Korean electronics giant LG has pulled the curtains on its first Android-based smartphone, the Ally, which will unfortunately be available only in the US for a foreseeable future.
Verizon Wireless has snatched the exclusivity on the phone which should be available later this month. It comes with a 3.2-inch touchscreen display with a surprisingly high resolution of 480x800 pixels.
In a move that confirms that LG might be looking to entice the same audience as the Motorola Dext, the Ally ships with a slide out QWERTY keyboard with a joypad.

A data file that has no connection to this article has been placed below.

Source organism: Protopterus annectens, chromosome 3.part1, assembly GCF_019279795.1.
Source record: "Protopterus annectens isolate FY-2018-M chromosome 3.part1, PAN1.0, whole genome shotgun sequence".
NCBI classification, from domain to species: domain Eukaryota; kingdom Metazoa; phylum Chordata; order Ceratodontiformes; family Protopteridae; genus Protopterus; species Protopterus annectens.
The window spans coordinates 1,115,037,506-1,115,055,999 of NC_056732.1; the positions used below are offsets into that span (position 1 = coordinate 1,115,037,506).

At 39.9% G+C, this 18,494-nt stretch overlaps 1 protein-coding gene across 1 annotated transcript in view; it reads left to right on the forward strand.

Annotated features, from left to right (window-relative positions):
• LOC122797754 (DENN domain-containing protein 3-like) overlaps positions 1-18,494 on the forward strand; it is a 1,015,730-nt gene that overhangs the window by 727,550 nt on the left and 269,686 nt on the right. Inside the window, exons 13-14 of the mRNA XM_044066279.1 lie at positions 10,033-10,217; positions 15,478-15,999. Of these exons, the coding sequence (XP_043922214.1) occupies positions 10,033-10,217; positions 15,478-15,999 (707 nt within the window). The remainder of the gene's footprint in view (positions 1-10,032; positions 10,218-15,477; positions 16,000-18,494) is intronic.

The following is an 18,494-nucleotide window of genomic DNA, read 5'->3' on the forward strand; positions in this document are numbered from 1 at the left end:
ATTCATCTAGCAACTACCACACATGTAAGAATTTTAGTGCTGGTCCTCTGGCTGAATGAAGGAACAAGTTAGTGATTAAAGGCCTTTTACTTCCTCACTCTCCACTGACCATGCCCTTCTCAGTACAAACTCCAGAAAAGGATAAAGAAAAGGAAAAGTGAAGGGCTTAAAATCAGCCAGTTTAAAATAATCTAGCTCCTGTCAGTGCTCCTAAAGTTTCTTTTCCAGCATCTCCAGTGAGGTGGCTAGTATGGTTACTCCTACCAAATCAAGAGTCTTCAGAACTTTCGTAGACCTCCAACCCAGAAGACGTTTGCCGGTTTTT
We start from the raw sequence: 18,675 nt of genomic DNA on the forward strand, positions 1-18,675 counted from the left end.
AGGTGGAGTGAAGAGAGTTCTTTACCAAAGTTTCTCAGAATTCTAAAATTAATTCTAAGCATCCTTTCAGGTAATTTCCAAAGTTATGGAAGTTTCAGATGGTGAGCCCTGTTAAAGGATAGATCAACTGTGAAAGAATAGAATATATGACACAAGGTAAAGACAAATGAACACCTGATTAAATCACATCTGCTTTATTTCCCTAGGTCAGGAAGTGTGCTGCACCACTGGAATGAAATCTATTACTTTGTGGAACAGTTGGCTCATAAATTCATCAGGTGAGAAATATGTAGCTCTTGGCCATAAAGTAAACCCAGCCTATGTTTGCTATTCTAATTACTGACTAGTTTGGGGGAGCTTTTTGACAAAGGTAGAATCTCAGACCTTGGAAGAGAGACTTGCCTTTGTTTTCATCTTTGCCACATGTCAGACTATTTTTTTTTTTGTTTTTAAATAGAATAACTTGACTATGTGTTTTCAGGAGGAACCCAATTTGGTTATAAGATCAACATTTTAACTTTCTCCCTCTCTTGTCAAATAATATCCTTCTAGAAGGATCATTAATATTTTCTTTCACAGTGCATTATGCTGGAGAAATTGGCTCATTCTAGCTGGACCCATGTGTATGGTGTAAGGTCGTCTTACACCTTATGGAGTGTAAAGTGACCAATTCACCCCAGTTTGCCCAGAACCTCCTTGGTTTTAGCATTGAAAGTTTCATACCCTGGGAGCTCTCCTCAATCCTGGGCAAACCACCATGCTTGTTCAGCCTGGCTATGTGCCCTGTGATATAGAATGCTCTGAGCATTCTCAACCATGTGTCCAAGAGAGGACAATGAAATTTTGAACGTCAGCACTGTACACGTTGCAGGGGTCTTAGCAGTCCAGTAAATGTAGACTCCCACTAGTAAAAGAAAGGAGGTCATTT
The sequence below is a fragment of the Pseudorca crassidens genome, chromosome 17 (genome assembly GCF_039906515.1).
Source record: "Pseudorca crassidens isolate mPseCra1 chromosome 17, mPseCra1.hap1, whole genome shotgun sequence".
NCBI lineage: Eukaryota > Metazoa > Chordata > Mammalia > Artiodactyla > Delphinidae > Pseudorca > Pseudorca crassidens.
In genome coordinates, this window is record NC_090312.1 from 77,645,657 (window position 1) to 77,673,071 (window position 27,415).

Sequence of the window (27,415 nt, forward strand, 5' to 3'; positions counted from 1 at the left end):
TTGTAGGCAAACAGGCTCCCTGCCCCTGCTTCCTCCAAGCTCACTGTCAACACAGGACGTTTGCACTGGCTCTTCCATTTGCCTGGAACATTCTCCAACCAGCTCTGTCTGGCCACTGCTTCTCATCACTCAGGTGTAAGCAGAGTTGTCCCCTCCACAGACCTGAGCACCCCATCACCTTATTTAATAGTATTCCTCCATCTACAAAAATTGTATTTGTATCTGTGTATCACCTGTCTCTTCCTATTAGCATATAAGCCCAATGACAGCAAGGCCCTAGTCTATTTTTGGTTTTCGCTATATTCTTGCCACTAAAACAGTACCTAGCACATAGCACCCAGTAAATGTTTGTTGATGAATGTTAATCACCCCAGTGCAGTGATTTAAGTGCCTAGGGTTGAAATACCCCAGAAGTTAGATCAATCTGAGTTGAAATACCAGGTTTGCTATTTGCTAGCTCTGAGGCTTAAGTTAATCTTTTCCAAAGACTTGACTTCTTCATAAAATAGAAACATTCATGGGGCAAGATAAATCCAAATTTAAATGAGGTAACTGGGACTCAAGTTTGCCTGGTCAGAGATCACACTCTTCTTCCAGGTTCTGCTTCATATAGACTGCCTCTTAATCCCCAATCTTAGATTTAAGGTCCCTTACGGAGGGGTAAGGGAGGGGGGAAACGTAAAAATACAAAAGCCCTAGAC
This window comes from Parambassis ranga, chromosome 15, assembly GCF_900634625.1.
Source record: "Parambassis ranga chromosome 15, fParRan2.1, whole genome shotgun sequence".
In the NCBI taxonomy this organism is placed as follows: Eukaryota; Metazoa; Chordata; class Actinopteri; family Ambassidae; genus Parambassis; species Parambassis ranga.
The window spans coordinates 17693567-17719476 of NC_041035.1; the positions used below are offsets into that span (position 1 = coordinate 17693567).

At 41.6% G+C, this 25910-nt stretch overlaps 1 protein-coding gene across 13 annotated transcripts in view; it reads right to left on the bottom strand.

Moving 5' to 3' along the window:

The rest of the configuration firmly places in the mainstream market. It uses a SoC based on the ARM11 architecture and clocked at 600MHz (rather than a Snapdragon Cortex A8-based 1Ghz SoC), has 256MB RAM and 512MB ROM, a microSD card reader (with a 4GB bundled in).
It does come 802.11n, Bluetooth, A-GPS, a 3.2-megapixel camera with zoom which can also double as a VGA video recorder.
Apart from running on Android and bundling the whole array of Google Apps, the phone also has a LG-customised user interface that includes a "socialite" feature that basically aggregates content a la SE's mediascape from social networking websites like Twitter and Facebook.
LG is betting on a new range of phones to make up for the lack of high end, halo-creating, high margin smartphones based on Android and others to help it maintain its rank as the world's third biggest phone manufacturer.